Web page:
Choosing a side in the debate for and against legal rights-based approaches to homelessness would be far easier in the context of evidence demonstrating that the benefits of such approaches outweigh the costs, but as is so often the case, such evidence is sparse. My own research has sought to fill this vacuum in our understanding in some small way.
My work compared the experiences of single homeless men in Scotland – where they benefit from a legal right to settled housing – and Ireland – where they do not. Despite this key difference, improving responses to homelessness has been a major focus in both countries for some time, with substantial resources directed to improving services under a “housing-led” strategy seeking to ensure swift access to settled housing for those experiencing homelessness. In Ireland, these efforts have taken place in the absence of any legal entitlement being established, with such legalistic approaches seen to be costly, adversarial and, most importantly, unnecessary to achieving better outcomes for homeless people.
Comparing the experiences of homeless men in Edinburgh and Dublin revealed the very stark difference legal rights make, even when national policy is focused on achieving the same aim, i.e. meeting homeless people’s need for settled accommodation. In Edinburgh, the Scottish legal framework enforced a clear and blunt focus on ensuring that those who were homeless first gained access to immediate shelter and, subsequently, settled housing. Though people often had to wait for such housing to become available in temporary accommodation, their route through homelessness services and temporary shelter was much shorter and easier than in Dublin.
To understand why, it’s important to emphasize that enabling homeless people to access settled housing is only one of a number of potential objectives that homelessness policies and organizations working with homeless people may be pursuing. Other priorities might include seeking to change the behavior of those who are homeless (to address substance use issues for instance); rewarding those who are seen to be deserving of rehousing, because they’re ready to “settle down” or don’t have a criminal conviction; and ensuring that areas in which those who are homeless might be housed remain “socially mixed” rather than saturated with poor households.
The question we are left with is how often the system is manipulated in this way and whether the costs of this manipulation (both financial and in terms of fairness) are so great as to undermine the legitimacy of the entire model.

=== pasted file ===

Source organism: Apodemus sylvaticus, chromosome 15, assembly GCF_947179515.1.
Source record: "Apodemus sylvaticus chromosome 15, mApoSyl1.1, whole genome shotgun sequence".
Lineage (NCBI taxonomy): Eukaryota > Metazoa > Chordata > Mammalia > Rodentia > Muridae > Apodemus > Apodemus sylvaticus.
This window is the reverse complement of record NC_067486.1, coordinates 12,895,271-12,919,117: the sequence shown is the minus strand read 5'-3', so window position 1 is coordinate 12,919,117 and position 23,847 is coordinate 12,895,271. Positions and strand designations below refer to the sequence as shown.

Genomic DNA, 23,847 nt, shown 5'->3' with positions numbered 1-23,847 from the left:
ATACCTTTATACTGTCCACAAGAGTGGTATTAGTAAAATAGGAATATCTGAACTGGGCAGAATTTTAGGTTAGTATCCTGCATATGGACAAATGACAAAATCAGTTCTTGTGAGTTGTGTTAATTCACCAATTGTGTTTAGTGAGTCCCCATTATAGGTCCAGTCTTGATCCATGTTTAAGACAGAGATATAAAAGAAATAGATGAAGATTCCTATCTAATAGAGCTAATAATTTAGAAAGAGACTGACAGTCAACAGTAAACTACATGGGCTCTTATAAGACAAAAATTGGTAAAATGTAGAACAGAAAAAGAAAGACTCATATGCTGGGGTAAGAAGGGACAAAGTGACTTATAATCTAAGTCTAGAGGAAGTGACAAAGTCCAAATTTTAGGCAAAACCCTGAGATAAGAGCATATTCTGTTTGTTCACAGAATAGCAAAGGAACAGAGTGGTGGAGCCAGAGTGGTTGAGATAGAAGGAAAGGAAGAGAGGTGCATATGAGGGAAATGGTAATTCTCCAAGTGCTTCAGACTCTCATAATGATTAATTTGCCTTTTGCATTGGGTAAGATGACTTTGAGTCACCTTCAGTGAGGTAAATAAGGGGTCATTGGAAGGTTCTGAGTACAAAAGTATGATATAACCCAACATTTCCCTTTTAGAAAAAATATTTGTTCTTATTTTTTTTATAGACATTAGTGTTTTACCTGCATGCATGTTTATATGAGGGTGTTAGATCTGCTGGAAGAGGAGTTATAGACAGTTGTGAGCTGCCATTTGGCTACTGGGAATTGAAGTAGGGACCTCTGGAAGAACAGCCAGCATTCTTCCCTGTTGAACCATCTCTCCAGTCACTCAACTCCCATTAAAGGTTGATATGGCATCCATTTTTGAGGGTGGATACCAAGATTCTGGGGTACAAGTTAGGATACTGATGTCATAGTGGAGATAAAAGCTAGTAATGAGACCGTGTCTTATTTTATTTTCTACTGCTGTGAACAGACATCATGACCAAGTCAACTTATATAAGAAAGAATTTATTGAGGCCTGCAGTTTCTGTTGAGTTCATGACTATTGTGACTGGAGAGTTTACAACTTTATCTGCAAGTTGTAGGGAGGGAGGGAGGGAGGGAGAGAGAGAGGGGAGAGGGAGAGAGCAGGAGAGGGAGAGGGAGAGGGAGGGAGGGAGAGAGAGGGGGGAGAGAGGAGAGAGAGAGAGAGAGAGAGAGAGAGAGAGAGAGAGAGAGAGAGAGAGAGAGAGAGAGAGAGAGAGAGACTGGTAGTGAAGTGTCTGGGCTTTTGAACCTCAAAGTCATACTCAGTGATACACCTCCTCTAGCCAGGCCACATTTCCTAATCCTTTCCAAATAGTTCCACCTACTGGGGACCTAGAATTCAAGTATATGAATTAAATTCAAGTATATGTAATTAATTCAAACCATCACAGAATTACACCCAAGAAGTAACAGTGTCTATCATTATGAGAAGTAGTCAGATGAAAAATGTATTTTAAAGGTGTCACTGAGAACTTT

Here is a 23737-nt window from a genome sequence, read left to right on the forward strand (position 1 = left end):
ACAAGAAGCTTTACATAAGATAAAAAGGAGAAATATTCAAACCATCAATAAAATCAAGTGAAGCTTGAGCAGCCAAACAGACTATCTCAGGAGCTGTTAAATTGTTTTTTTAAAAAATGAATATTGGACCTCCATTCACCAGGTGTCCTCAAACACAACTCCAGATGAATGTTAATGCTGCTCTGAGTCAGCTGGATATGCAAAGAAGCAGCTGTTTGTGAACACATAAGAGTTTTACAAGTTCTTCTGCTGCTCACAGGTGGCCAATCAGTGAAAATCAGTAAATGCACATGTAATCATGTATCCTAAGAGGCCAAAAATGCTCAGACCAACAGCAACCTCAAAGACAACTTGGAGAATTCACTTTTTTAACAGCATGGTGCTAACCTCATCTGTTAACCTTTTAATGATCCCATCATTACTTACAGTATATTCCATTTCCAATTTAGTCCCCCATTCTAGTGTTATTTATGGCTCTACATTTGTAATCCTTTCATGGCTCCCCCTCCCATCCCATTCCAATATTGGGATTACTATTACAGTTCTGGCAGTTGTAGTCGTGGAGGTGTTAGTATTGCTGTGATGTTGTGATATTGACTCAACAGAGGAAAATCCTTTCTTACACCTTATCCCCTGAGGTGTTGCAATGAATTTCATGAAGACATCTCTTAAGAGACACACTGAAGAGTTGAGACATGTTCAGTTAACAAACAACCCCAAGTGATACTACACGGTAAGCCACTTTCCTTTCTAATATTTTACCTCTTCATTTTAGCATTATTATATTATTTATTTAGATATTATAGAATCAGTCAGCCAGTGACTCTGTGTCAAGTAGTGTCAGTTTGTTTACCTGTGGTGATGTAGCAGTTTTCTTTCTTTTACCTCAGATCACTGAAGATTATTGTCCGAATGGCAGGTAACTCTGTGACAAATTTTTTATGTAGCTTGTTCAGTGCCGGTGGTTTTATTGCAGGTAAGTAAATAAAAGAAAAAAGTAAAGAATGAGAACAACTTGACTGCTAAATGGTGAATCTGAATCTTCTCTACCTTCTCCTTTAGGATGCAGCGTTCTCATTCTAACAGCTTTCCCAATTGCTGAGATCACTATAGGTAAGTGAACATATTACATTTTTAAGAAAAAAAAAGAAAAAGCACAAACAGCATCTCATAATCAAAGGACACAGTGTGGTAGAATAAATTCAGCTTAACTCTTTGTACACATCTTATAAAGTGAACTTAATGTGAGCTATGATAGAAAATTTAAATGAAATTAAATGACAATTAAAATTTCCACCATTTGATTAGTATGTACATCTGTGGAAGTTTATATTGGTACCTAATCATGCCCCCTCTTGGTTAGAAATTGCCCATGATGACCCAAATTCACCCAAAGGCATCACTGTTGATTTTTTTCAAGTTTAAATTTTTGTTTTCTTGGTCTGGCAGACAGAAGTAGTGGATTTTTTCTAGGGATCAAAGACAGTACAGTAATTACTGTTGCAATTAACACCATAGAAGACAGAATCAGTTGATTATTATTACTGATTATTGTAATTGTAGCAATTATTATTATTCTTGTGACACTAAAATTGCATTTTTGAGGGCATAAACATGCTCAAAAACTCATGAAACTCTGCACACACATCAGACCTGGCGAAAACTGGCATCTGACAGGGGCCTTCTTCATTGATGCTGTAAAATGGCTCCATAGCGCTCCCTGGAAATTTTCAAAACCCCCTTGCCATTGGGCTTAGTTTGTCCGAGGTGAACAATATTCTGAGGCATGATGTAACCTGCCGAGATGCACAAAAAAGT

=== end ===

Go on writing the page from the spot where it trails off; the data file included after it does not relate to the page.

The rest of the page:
On the flip side, people might be also be keen to avoid rehousing homeless households in affluent areas in case local residents object to people with potentially complex needs moving into their neighborhood.
These different objectives are highly likely to come into conflict. The attempt to avoid the concentration of poorer people in particular areas often results in the exclusion of homeless people, often from the most affordable areas. Similarly, the exclusion of “less deserving” groups – those with criminal records and substance use issues, for instance – further marginalizes an often already disadvantaged group.
When homeless people do not have a legal right to housing, these other – often quite reasonable – concerns are able to play a big role in determining who accesses housing, and this is what we see in Ireland. In comparison, the Scottish system bluntly forces service providers to focus on ensuring access to settled housing. Not only that, it also empowers homeless people: Reflecting the legal reality of their situation, homeless men in Scotland felt entitled to support, rather than grateful for it, as those in Ireland often did. Moreover, this sense of entitlement was seen as both morally legitimate and as one factor helping ensure good standards of service delivery by those working in the sector.
Whether overall legal rights reduce the stigma of being homeless is still not clear: Are the gains of being “empowered” by legal rights greater than the risk of being seen as group that unfairly benefits compared to non-homeless people who must struggle to access housing on their own?
Nor is it yet clear how cost rights-based approaches to homelessness are. Scotland’s large social housing sector (around a quarter of Scotland’s housing stock) is clearly an asset in being able to pursue this kind of approach, and in spite of this resource, the cost of temporarily accommodating homeless people before they can access settled housing has increased dramatically. Such costs have recently prevented Wales introducing a rights-based model as radical as Scotland’s.
A Positive Note
On a more positive note, the fear the legal rights lead to constant and costly legal battles has not borne out in Scotland, where legal challenges are very rare in the context of a wide consensus in favor the entitlements owed to homeless people. It is the case, however, that such legal rights create an incentive for people to claim they are homeless in order to benefit from these entitlements. This parallels the charge that unemployment benefits undermine work incentives, and it is certainly the case that any policy that targets resources at those most in need may encourage people to take advantage of that system when they don’t really need to.
The question we are left with is how often the system is manipulated in this way and whether the costs of this manipulation (both financial and in terms of fairness) are so great as to undermine the legitimacy of the entire model. The consensus among those working in the homelessness sector in Scotland is that the costs are minimal and the legitimacy of the approach maintained, though it is also the case that this line of argument informs resistance to legal rights of this kind in Ireland.
Legal rights to housing for homeless households are not a cure all. New York City and Hungary have both come under attack recently for their responses to homelessness, despite the existence of legal rights to shelter in both. In England – the “home” of legal rights to settled housing – we are seeing a gradual erosion of the legal safety net in the face of the very limited supply of social housing in some areas and a package of welfare reforms that are weakening welfare support for the most vulnerable. Nevertheless, the Scottish model – notably for it’s simplicity and clarity in comparison to other rights-based approaches – does appear to offer a way of ensuring that homeless people can access settled mainstream housing.
The views expressed in this article are the author’s own and do not necessarily reflect Fair Observer’s editorial policy.